Durand Jones and the Indications – Durand Jones and the Indications – New release on the fantastic Soul and R&B label out of Ohio, Colemine Records. In 2016, Colemine Records started a kind of subscription series where they email you upcoming releases to allow you to opt-in to the special first-pressing variations. This is a much better approach to this idea than the forced-in versions that are the trend today. They let you listen to the releases and you can decide to be part of the drop or not. One of the releases was the debut release of Durand Jones and the Indications on transparent blue vinyl. Fantastic classic R&B in the tradition of Stax/Volt and Otis Redding. Check out the video for “Make A Change.”

Hiss Golden Messenger – Heart Like A Levee – MC Taylor’s second full-length on Merge started as a project to create musical accompaniment to an exhibition of photographs taken by William Gedney in 1972 of an Eastern Kentucky coal-mining camp. Initially the songs were going to be based on the photographs, but eventually took their own direction. The album is distinctively HGM with Taylor expressing the developing perspective of a man coming to terms with balancing a family life and a music career. I’ve been a fan from before the first release as HGM and eagerly await the next releases.

Steve Gunn – Eyes On The Lines – I found out about Steve Gunn through his connection to Hiss Golden Messenger– a one-off collaboration called Golden Gunn. His 2016 release is his debut on Matador Records. To me, his music is influenced by the great UK guitarists like Richard Thompson and Michael Chapman (whose upcoming release 50, he produced and played on).

William Tyler – Modern Country – Nashville guitar wizard William Tyler, who works with a lot folks including Hiss Golden Messenger and Lambchop, released another album of his particular atmospheric guitar acrobatics. For me, his albums add a wide cinematic soundtrack to whatever I’m doing.

Scott Hirsch – Blue Rider Songs – Scott Hirsch is the silent partner in Hiss Golden Messenger, but for his debut solo album (which has been a long time coming, frankly) he delivers a breezy laid-back album that sounds like JJ Cale’s best work.

Bo Ramsey – Wildwood Calling – Bo Ramsey returns with his first album since 2008’s Fragile. This album, recorded in his kitchen is instrumentals showcasing his distinctive country blues style he is reknowned for. Read my review in Little Village Magazine.

The Pines – Above the Prairie – It’s safe to say that any time The Pines release a new album, it will be on my favorite albums for that year. Their signature atmospheric take on folk and blues has developed slowly over the releases to the point where it is nearly its own genre. I can’t think of any other bands that sound quite like The Pines. Read Matt Steele’s review in Little Village Magazine.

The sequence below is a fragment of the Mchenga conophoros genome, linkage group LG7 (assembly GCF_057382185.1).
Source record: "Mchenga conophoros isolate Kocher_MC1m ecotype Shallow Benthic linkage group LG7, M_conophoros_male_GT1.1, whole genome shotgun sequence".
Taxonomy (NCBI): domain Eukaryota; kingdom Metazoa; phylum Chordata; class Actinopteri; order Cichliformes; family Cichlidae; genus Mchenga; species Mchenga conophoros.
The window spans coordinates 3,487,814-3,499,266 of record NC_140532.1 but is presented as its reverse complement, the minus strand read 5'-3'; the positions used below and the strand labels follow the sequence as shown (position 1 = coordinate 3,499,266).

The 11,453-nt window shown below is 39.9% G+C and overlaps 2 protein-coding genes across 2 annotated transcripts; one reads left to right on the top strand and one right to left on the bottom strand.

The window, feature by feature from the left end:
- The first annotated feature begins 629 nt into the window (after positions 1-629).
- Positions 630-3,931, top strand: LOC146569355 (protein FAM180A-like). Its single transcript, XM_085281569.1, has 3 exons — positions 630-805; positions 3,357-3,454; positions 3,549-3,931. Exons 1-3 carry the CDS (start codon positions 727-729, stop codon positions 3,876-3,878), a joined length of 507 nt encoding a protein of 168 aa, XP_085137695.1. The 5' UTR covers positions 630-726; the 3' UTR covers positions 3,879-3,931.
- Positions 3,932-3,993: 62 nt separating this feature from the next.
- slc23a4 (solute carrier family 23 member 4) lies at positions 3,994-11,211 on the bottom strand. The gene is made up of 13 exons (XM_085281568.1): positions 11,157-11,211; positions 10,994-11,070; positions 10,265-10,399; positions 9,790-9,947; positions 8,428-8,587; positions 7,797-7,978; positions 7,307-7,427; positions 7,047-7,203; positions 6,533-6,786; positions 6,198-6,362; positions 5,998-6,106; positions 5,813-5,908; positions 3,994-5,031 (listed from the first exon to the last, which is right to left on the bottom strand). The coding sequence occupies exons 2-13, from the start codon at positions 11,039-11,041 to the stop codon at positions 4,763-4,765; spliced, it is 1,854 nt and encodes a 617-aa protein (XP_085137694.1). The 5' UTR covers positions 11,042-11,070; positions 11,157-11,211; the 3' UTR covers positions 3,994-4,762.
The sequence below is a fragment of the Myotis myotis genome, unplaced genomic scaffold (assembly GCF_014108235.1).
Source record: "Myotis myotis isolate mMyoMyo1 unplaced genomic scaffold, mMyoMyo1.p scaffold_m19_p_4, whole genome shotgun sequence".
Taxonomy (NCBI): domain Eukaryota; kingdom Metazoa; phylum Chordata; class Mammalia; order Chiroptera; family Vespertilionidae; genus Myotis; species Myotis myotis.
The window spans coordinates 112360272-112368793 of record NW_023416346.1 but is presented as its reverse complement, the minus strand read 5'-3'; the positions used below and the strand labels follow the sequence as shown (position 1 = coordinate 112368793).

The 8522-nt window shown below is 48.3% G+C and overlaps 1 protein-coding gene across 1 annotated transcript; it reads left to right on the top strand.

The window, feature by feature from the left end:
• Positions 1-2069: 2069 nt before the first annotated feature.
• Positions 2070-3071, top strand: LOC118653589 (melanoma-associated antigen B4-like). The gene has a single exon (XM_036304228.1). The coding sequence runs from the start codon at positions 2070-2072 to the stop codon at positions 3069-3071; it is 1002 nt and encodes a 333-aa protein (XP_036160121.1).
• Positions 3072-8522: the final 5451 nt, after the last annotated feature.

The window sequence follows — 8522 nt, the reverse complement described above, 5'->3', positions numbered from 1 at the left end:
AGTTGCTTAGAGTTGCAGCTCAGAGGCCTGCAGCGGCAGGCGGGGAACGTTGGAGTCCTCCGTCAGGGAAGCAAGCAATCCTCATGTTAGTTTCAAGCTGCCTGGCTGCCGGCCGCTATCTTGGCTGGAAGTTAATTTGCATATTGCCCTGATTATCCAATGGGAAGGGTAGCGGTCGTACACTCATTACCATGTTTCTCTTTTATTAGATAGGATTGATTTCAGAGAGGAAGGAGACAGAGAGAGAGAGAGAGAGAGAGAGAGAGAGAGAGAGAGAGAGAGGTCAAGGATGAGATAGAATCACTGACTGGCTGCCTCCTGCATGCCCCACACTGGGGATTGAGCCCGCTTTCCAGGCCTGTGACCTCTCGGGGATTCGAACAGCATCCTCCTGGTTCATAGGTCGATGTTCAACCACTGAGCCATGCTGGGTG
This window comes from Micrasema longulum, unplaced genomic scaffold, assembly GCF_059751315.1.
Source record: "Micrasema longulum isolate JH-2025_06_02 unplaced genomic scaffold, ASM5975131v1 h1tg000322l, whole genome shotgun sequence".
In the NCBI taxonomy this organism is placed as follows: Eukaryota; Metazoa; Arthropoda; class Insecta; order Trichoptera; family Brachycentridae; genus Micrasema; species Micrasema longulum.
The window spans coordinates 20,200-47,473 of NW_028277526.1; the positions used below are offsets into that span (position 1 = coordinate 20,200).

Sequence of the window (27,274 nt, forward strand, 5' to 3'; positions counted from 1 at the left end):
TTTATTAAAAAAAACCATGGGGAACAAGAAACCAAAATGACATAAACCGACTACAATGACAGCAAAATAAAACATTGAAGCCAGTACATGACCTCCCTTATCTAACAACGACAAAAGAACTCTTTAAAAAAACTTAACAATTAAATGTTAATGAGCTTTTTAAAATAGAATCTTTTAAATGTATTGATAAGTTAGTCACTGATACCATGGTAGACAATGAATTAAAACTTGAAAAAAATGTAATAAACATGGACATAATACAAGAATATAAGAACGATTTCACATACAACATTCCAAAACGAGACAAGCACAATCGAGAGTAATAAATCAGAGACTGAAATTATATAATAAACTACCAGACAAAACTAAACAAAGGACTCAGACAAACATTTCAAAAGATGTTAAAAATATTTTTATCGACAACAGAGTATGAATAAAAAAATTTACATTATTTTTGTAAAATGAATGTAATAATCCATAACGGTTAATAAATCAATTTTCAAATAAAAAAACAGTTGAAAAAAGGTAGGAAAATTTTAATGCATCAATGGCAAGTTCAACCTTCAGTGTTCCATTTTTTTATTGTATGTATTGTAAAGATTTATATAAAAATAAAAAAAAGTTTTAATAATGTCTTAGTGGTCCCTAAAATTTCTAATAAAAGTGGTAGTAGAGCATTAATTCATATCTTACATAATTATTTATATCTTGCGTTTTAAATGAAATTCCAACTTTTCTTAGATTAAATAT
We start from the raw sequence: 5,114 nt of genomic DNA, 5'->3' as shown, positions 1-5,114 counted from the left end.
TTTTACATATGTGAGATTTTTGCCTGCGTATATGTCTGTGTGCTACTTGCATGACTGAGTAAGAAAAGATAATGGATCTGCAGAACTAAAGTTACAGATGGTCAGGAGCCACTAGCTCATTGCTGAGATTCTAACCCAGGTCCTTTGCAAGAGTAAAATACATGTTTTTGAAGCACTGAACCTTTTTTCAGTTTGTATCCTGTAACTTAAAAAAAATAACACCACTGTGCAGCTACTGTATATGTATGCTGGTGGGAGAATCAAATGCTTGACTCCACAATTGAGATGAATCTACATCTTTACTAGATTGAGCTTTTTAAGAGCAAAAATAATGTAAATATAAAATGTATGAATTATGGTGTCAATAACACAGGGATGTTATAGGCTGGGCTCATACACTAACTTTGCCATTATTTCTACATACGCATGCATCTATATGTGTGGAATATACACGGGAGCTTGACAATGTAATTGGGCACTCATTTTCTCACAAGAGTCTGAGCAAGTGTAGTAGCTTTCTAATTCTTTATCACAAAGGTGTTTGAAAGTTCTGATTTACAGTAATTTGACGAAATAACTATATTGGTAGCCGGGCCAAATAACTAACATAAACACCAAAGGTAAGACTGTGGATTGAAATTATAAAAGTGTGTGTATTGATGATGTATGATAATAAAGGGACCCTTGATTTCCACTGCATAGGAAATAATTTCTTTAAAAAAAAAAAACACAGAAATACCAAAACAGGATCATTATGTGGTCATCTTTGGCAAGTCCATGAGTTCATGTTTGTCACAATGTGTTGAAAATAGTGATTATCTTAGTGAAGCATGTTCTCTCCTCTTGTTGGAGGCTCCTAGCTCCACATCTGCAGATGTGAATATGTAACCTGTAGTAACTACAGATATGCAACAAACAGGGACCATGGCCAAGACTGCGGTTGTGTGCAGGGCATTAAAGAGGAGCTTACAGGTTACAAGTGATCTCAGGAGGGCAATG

Chrash – Things My Friends Say – Chris Bernat of 90’s alt rock band Tripmaster Monkey released their first album of angular pop rock on Quad Cities indie label Cartouche. From my review in Little Village Magazine: “Things My Friends Say is an album that distinguishes itself in the landscape of new releases by the determinedly outsider approach to songs which, in the end, are damn catchy.”

Freakwater – Scheherazade – This reboot of Freakwater was a long time in the works, but turned out one of the best albums in their catalog. Scheherazade is a more rich and expansive version of their sound thanks to the band, which includes Jim Elkington of seemingly every band related to Chicago. Read my interview with Janet and Catherine in Little Village Magazine (Part 1, Part 2).

Halfloves – (self titled) – The Iowa band The Olympics reboot with the guiding hand of Brendan Darner to create a dark pop record of singular vision and execution. Read my review in Little Village Magazine.

SIRES – Soul For Sale – Another rebrand/reboot of an Iowa band– this time the former Dylan Sires and Neighbors become SIRES and also work with Brendan Darner to create a moody masterpiece (I think I see a trend here). Fantastic record, though– from my review in Little Village Magazine, ” They’ve crafted an album packed with smart, bright classic hooks as well as dark, lusty bombastic rhythms: an impressive juxtaposition in contrast.”

Max Jury – Max Jury – After a run of amazing singles and an EP, Des Moines native Max Jury releases his debut album, and the anticipation built by the singles was justified. Max Jury is a jaw-droppingly solid album. From my review in Little Village Magazine, “a balanced delivery of Spector-esque wall-of-sound and an updated take on early ’70s R&B and soul.” It’s too bad that it’s going to take Jury moving to the UK and blowing up over there before his native country takes notice.